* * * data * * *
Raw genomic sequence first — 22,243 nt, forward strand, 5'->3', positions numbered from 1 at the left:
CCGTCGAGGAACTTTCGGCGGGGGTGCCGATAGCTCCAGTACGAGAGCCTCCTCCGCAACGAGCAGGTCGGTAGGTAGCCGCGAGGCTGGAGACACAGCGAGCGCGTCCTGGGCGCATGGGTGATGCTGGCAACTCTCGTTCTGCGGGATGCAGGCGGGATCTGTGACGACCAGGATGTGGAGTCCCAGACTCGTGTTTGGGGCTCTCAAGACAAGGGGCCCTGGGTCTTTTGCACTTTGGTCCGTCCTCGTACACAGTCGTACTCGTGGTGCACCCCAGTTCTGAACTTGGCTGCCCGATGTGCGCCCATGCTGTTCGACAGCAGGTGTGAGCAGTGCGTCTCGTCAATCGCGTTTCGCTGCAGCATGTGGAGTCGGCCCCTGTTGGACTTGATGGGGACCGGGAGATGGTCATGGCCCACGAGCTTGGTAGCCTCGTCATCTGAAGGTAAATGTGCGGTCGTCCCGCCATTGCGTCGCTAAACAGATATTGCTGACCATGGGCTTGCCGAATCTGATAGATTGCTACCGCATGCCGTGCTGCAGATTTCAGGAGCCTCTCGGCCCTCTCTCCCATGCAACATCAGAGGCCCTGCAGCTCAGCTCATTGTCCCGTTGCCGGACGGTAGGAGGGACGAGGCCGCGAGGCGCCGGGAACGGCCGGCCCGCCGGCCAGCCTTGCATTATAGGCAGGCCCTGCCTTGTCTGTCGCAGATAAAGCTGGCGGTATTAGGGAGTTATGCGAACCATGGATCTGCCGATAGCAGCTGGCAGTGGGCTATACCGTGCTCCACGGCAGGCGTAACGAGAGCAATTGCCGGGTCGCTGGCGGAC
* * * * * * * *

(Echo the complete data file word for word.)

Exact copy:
Raw genomic sequence first — 22,243 nt, forward strand, 5'->3', positions numbered from 1 at the left:
CCGTCGAGGAACTTTCGGCGGGGGTGCCGATAGCTCCAGTACGAGAGCCTCCTCCGCAACGAGCAGGTCGGTAGGTAGCCGCGAGGCTGGAGACACAGCGAGCGCGTCCTGGGCGCATGGGTGATGCTGGCAACTCTCGTTCTGCGGGATGCAGGCGGGATCTGTGACGACCAGGATGTGGAGTCCCAGACTCGTGTTTGGGGCTCTCAAGACAAGGGGCCCTGGGTCTTTTGCACTTTGGTCCGTCCTCGTACACAGTCGTACTCGTGGTGCACCCCAGTTCTGAACTTGGCTGCCCGATGTGCGCCCATGCTGTTCGACAGCAGGTGTGAGCAGTGCGTCTCGTCAATCGCGTTTCGCTGCAGCATGTGGAGTCGGCCCCTGTTGGACTTGATGGGGACCGGGAGATGGTCATGGCCCACGAGCTTGGTAGCCTCGTCATCTGAAGGTAAATGTGCGGTCGTCCCGCCATTGCGTCGCTAAACAGATATTGCTGACCATGGGCTTGCCGAATCTGATAGATTGCTACCGCATGCCGTGCTGCAGATTTCAGGAGCCTCTCGGCCCTCTCTCCCATGCAACATCAGAGGCCCTGCAGCTCAGCTCATTGTCCCGTTGCCGGACGGTAGGAGGGACGAGGCCGCGAGGCGCCGGGAACGGCCGGCCCGCCGGCCAGCCTTGCATTATAGGCAGGCCCTGCCTTGTCTGTCGCAGATAAAGCTGGCGGTATTAGGGAGTTATGCGAACCATGGATCTGCCGATAGCAGCTGGCAGTGGGCTATACCGTGCTCCACGGCAGGCGTAACGAGAGCAATTGCCGGGTCGCTGGCGGAC